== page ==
Corollary 4 Every 3-connected planar graph is isomorphic to the 1-skeleton of some
regular subdivision of a 2-dimensional point configuration.
Finally, recall that the subgraph induced by 2-regular subdivisions in the flip-graph
of a point configuration is connected (Theorem 2 in [
14
]). Hence, the following result,
already obtained by Lawson in [
7
], gets an alternative proof from the combination of
Corollary 3 with [
14
]:
Corollary 5 The flip-graph of any 2-dimensional point configuration is connected.
4 Examples and Discussion
In this section, the construction used in the proof of Theorem 3 is explicitly applied to
the non-regular triangulation shown in the left of Fig. 1. Let d and e be two positive
numbers. The matrix below gives the coordinates in R2 of six points that collectively
form a point configuration A. Those coordinates are expressed in an orthogonal basis
(u, v) of R2. Each column of the matrix corresponds to a point whose coordinates
along u and v can be, respectively, read in the first and second row:
A =
−d/2
−√3d/2
(e − 1)/2
−√3(e + 1)/2
d
0
1 + e/2
√3e/2
−e√− 1/2
3/2
√−3dd//22 .
Each point in A will be referred to using the number of its column in the above
matrix, and subsets of A will be denoted by simply enumerating the points they
contain. Consider the following subsets of A:
124, 126, 134, 245, 256, 345, 356.
If d > 1 and e < (√d2 + 6d − 3 − d − 1)/2, then these seven subsets of A are the
2-dimensional faces of a non-regular triangulation Td,e of A. This triangulation is
depicted on the left of Fig. 1 for d = 3 and e = 1/3. One can check that Td,e is
actually non-regular by using the acyclicity criterion described in [
5
]: edges 14, 26,
and 35 form a cycle of overlapping faces with respect to the centroid of triangle 245.
The dotted lines drawn in the left of Fig. 1 help visualize this property. It is proven in
[
5
] that a subdivision with such a cycle is necessarily non-regular.
In the proof of Theorem 3, an orthonormal basis (u, v) is first chosen so that
the points in A have distinct coordinates along v. The basis chosen here to express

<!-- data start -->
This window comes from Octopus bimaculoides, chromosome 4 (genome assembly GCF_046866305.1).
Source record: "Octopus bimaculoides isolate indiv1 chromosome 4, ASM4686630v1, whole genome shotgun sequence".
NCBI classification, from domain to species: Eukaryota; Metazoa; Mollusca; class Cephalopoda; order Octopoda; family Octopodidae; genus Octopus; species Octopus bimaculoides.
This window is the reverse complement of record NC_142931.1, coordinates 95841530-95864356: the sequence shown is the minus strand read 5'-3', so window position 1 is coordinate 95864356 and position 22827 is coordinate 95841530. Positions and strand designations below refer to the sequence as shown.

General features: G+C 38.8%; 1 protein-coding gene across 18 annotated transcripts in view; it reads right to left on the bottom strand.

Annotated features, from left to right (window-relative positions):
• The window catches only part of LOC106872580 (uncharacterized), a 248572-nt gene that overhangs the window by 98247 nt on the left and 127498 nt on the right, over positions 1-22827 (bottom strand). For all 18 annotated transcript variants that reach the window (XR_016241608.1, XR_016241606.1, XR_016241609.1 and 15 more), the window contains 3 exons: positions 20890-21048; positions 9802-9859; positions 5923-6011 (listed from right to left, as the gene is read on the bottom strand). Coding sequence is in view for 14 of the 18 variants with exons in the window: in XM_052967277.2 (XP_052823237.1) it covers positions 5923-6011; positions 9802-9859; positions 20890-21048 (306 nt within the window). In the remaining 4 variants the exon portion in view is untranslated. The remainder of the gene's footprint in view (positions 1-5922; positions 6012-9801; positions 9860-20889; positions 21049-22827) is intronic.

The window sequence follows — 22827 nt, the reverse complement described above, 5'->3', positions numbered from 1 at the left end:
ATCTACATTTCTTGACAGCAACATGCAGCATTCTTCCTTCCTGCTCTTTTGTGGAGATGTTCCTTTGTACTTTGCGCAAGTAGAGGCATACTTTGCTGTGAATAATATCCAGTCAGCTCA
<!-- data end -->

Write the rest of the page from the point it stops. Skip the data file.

the coordinates of the points in A already fulfills this requirement. Next, a map σ :
A → ]0, +∞[ is built so that (3) is satisfied by every vertex x interior to Td,e. Here,
following the procedure found in this proof, and choosing √3/2 as the image under
σ of all the boundary vertices of Td,e, one obtains
σ (2) =
√3
6 ;
σ (4) =
7√3
6 ;
σ (5) =
.
A map τ : ei (Td,e) → ]0, +∞[ is then constructed from map σ and from the
coordinates along v of the vertices of Td,e. Here, one finds
τ (12) = 1/(d − e − 1);
τ (25) = 1/(6 + 3e);
τ (35) = 1;
τ (14) = 1/(d + e);
τ (26) = 1/(3 + 3e + 3d);
τ (45) = 7/(3 − 3e);
τ (24) = 1/(3 + 6e);
τ (34) = 1/e;
τ (56) = 11/(3d − 3).
The system (4) can then be written using those values for τ and solved. While this
can actually be done formally as a function of d and e, the expression of the solution
obtained is very complicated and will be omitted here. The exact value of this solution
for d = 3 and e = 1/3 is given instead: x2 = −214/1047, x4 = 176/349, and x5 =
1846/1047. By Theorem 3, those quantities are motions along vector u of vertices 2,
4, and 5, respectively, so that the resulting triangulation is regular. This triangulation
is shown on the right of Fig. 1, where the original triangulation is drawn with dashed
lines and the motion of the vertices takes place along the horizontal dotted lines. One
can see in particular that edges 14, 26, and 35 no longer form a cycle of overlapping
faces after the motion of the vertices.
A natural question is whether Theorem 3 carries over to higher dimensions. The
answer is given by Rudin’s triangulation [
15
]. This triangulation of a 3-dimensional
point configuration is non shellable. Non shellability is a topological property and as
a consequence, any triangulation obtained by moving the vertices of Rudin’s
triangulation while preserving its topology will remain non shellable. As regularity implies
shellability, Rudin’s triangulation cannot be weakly regular. Hence, above
dimension 2, subdivisions exist that are not weakly regular. It has been shown in [
14
],
though, that Rudin’s triangulation is 2-regular. While it is unlikely that Corollaries 3
and 5 carry over to higher dimensions (see [
14
]), a subdivision of some 3-dimensional
point configuration that is not 2-regular is yet to be found.
Finally, in the perspective of practical applications [
6, 12, 13, 22
], the key question
is whether a subdivision known to be weakly regular can be transformed by flips into
a regular subdivision. While this question remains open in dimension 3, the tools
described in this paper contribute to provide insights on possible answers.
Acknowledgement I am grateful to Tom Liebling for his kind and patient help with the writing of this
article, and for his friendship.